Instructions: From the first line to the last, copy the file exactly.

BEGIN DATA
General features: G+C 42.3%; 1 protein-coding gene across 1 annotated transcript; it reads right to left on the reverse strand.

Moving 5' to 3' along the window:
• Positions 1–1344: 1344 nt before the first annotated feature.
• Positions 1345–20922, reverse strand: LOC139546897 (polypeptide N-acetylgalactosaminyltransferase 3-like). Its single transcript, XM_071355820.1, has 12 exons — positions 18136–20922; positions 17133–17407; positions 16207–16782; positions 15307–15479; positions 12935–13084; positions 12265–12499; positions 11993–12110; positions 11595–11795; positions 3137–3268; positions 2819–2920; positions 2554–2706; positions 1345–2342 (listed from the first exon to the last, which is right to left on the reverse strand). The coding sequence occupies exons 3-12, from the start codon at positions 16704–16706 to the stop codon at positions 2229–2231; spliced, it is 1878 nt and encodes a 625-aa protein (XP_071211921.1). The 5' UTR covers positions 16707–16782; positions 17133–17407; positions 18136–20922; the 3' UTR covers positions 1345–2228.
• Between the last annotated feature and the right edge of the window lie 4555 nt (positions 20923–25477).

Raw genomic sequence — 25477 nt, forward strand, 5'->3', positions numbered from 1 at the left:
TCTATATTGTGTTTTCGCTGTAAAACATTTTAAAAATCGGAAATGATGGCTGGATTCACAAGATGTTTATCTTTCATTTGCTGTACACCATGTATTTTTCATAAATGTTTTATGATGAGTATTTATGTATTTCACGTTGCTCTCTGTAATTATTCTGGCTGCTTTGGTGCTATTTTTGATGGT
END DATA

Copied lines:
General features: G+C 42.3%; 1 protein-coding gene across 1 annotated transcript; it reads right to left on the reverse strand.

Moving 5' to 3' along the window:
• Positions 1–1344: 1344 nt before the first annotated feature.
• Positions 1345–20922, reverse strand: LOC139546897 (polypeptide N-acetylgalactosaminyltransferase 3-like). Its single transcript, XM_071355820.1, has 12 exons — positions 18136–20922; positions 17133–17407; positions 16207–16782; positions 15307–15479; positions 12935–13084; positions 12265–12499; positions 11993–12110; positions 11595–11795; positions 3137–3268; positions 2819–2920; positions 2554–2706; positions 1345–2342 (listed from the first exon to the last, which is right to left on the reverse strand). The coding sequence occupies exons 3-12, from the start codon at positions 16704–16706 to the stop codon at positions 2229–2231; spliced, it is 1878 nt and encodes a 625-aa protein (XP_071211921.1). The 5' UTR covers positions 16707–16782; positions 17133–17407; positions 18136–20922; the 3' UTR covers positions 1345–2228.
• Between the last annotated feature and the right edge of the window lie 4555 nt (positions 20923–25477).

Raw genomic sequence — 25477 nt, forward strand, 5'->3', positions numbered from 1 at the left:
TCTATATTGTGTTTTCGCTGTAAAACATTTTAAAAATCGGAAATGATGGCTGGATTCACAAGATGTTTATCTTTCATTTGCTGTACACCATGTATTTTTCATAAATGTTTTATGATGAGTATTTATGTATTTCACGTTGCTCTCTGTAATTATTCTGGCTGCTTTGGTGCTATTTTTGATGGT